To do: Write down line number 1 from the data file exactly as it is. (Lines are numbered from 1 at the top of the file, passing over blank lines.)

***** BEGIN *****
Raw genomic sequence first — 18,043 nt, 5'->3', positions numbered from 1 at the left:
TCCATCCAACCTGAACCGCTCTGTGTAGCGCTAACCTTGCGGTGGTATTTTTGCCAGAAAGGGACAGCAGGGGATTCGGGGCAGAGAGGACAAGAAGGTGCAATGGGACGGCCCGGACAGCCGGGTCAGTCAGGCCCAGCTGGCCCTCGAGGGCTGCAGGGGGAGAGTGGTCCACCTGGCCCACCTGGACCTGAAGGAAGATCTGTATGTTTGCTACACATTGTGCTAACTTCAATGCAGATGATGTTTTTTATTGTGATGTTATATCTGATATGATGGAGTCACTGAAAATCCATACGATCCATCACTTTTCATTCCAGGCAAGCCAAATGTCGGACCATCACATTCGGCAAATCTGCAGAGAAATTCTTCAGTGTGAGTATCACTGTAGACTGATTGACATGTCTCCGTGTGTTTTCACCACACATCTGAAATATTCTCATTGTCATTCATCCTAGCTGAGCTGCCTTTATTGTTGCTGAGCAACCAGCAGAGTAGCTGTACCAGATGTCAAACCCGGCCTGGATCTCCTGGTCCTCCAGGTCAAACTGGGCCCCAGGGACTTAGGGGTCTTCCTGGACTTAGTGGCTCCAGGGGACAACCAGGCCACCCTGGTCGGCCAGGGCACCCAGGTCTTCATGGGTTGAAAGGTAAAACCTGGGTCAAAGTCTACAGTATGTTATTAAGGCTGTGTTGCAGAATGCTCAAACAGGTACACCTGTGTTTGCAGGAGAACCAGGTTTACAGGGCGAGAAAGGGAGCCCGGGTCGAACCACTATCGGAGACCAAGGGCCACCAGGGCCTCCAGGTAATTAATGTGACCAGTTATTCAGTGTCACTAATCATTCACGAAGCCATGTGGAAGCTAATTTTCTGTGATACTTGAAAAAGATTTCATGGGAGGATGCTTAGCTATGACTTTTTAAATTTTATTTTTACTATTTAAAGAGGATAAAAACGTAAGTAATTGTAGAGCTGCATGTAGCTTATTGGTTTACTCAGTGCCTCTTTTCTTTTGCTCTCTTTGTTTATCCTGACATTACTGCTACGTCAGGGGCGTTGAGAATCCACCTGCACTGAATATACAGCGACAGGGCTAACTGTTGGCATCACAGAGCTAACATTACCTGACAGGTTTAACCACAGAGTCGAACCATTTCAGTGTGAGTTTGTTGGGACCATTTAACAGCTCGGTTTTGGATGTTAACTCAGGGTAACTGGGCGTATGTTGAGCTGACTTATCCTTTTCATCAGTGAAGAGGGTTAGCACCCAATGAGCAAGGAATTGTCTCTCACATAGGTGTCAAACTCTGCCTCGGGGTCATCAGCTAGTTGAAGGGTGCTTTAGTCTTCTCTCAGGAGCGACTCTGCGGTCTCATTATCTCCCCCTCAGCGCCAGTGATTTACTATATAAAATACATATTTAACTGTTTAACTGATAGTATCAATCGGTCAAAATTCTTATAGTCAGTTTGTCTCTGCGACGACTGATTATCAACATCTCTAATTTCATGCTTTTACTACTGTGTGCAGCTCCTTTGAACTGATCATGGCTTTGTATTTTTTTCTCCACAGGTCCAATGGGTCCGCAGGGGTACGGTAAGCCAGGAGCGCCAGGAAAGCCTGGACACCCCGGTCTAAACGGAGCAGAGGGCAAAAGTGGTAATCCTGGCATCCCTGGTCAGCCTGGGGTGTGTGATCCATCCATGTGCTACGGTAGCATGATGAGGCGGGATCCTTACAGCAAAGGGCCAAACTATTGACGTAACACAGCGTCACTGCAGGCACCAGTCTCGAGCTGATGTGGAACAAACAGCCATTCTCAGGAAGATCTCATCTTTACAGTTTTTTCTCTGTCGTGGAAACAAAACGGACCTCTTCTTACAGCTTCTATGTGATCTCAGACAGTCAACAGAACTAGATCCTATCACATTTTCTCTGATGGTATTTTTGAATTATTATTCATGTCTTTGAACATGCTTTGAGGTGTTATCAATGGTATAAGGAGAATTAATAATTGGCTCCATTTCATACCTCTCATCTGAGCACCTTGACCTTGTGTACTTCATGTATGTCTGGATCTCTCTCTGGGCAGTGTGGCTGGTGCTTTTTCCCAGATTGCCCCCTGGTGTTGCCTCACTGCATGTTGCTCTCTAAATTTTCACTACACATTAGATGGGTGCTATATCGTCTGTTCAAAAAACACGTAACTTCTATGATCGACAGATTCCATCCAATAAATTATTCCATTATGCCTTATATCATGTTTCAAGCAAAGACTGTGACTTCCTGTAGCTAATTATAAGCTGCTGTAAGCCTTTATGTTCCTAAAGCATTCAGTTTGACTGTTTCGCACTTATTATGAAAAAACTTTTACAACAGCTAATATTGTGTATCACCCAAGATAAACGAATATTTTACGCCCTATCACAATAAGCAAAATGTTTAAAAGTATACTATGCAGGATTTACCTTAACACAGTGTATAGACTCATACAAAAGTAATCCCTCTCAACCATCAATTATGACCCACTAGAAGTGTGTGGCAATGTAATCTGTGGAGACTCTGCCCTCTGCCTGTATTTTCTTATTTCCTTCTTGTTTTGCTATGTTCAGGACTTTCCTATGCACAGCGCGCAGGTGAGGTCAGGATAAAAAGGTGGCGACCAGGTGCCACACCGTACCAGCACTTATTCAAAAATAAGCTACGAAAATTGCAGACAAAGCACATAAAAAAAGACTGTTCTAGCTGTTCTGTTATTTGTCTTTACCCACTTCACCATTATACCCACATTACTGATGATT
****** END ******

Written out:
Raw genomic sequence first — 18,043 nt, 5'->3', positions numbered from 1 at the left: